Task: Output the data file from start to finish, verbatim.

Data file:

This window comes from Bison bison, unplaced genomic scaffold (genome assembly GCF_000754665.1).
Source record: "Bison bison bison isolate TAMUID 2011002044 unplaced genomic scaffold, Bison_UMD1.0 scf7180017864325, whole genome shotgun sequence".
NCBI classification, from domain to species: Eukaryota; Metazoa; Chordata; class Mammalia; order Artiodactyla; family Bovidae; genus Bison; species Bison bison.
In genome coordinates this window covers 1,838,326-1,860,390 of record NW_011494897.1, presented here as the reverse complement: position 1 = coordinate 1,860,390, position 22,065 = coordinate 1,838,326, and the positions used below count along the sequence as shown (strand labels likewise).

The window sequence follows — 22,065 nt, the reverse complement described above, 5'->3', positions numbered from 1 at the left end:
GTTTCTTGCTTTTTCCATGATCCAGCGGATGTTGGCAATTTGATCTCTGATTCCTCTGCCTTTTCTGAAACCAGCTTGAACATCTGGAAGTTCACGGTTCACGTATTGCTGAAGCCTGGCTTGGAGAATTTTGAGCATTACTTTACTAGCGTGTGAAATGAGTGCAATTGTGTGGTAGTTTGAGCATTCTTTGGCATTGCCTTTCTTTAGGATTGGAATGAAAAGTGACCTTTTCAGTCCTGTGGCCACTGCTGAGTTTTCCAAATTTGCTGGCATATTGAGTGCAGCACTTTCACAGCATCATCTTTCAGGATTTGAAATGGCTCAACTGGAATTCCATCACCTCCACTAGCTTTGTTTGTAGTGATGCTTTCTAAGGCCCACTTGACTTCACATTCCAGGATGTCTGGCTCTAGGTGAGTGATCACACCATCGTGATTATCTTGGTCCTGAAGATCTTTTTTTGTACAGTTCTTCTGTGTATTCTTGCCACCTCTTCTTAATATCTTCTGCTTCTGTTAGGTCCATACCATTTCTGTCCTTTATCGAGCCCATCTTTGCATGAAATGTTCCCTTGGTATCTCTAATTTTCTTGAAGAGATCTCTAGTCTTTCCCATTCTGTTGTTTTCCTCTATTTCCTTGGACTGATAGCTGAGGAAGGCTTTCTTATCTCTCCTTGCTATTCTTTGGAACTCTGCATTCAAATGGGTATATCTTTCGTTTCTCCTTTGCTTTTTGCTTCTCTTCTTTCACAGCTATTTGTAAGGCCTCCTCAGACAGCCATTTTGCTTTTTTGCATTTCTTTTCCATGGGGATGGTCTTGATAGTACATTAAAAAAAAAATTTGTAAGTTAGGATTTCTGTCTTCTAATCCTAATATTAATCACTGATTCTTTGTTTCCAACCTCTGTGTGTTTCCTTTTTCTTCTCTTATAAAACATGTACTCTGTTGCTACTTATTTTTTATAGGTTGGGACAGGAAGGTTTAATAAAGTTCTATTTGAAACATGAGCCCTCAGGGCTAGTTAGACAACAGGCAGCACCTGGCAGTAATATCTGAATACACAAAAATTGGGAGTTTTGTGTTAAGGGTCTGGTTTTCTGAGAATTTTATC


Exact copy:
This window comes from Bison bison, unplaced genomic scaffold (genome assembly GCF_000754665.1).
Source record: "Bison bison bison isolate TAMUID 2011002044 unplaced genomic scaffold, Bison_UMD1.0 scf7180017864325, whole genome shotgun sequence".
NCBI classification, from domain to species: Eukaryota; Metazoa; Chordata; class Mammalia; order Artiodactyla; family Bovidae; genus Bison; species Bison bison.
In genome coordinates this window covers 1,838,326-1,860,390 of record NW_011494897.1, presented here as the reverse complement: position 1 = coordinate 1,860,390, position 22,065 = coordinate 1,838,326, and the positions used below count along the sequence as shown (strand labels likewise).

The window sequence follows — 22,065 nt, the reverse complement described above, 5'->3', positions numbered from 1 at the left end:
GTTTCTTGCTTTTTCCATGATCCAGCGGATGTTGGCAATTTGATCTCTGATTCCTCTGCCTTTTCTGAAACCAGCTTGAACATCTGGAAGTTCACGGTTCACGTATTGCTGAAGCCTGGCTTGGAGAATTTTGAGCATTACTTTACTAGCGTGTGAAATGAGTGCAATTGTGTGGTAGTTTGAGCATTCTTTGGCATTGCCTTTCTTTAGGATTGGAATGAAAAGTGACCTTTTCAGTCCTGTGGCCACTGCTGAGTTTTCCAAATTTGCTGGCATATTGAGTGCAGCACTTTCACAGCATCATCTTTCAGGATTTGAAATGGCTCAACTGGAATTCCATCACCTCCACTAGCTTTGTTTGTAGTGATGCTTTCTAAGGCCCACTTGACTTCACATTCCAGGATGTCTGGCTCTAGGTGAGTGATCACACCATCGTGATTATCTTGGTCCTGAAGATCTTTTTTTGTACAGTTCTTCTGTGTATTCTTGCCACCTCTTCTTAATATCTTCTGCTTCTGTTAGGTCCATACCATTTCTGTCCTTTATCGAGCCCATCTTTGCATGAAATGTTCCCTTGGTATCTCTAATTTTCTTGAAGAGATCTCTAGTCTTTCCCATTCTGTTGTTTTCCTCTATTTCCTTGGACTGATAGCTGAGGAAGGCTTTCTTATCTCTCCTTGCTATTCTTTGGAACTCTGCATTCAAATGGGTATATCTTTCGTTTCTCCTTTGCTTTTTGCTTCTCTTCTTTCACAGCTATTTGTAAGGCCTCCTCAGACAGCCATTTTGCTTTTTTGCATTTCTTTTCCATGGGGATGGTCTTGATAGTACATTAAAAAAAAAATTTGTAAGTTAGGATTTCTGTCTTCTAATCCTAATATTAATCACTGATTCTTTGTTTCCAACCTCTGTGTGTTTCCTTTTTCTTCTCTTATAAAACATGTACTCTGTTGCTACTTATTTTTTATAGGTTGGGACAGGAAGGTTTAATAAAGTTCTATTTGAAACATGAGCCCTCAGGGCTAGTTAGACAACAGGCAGCACCTGGCAGTAATATCTGAATACACAAAAATTGGGAGTTTTGTGTTAAGGGTCTGGTTTTCTGAGAATTTTATC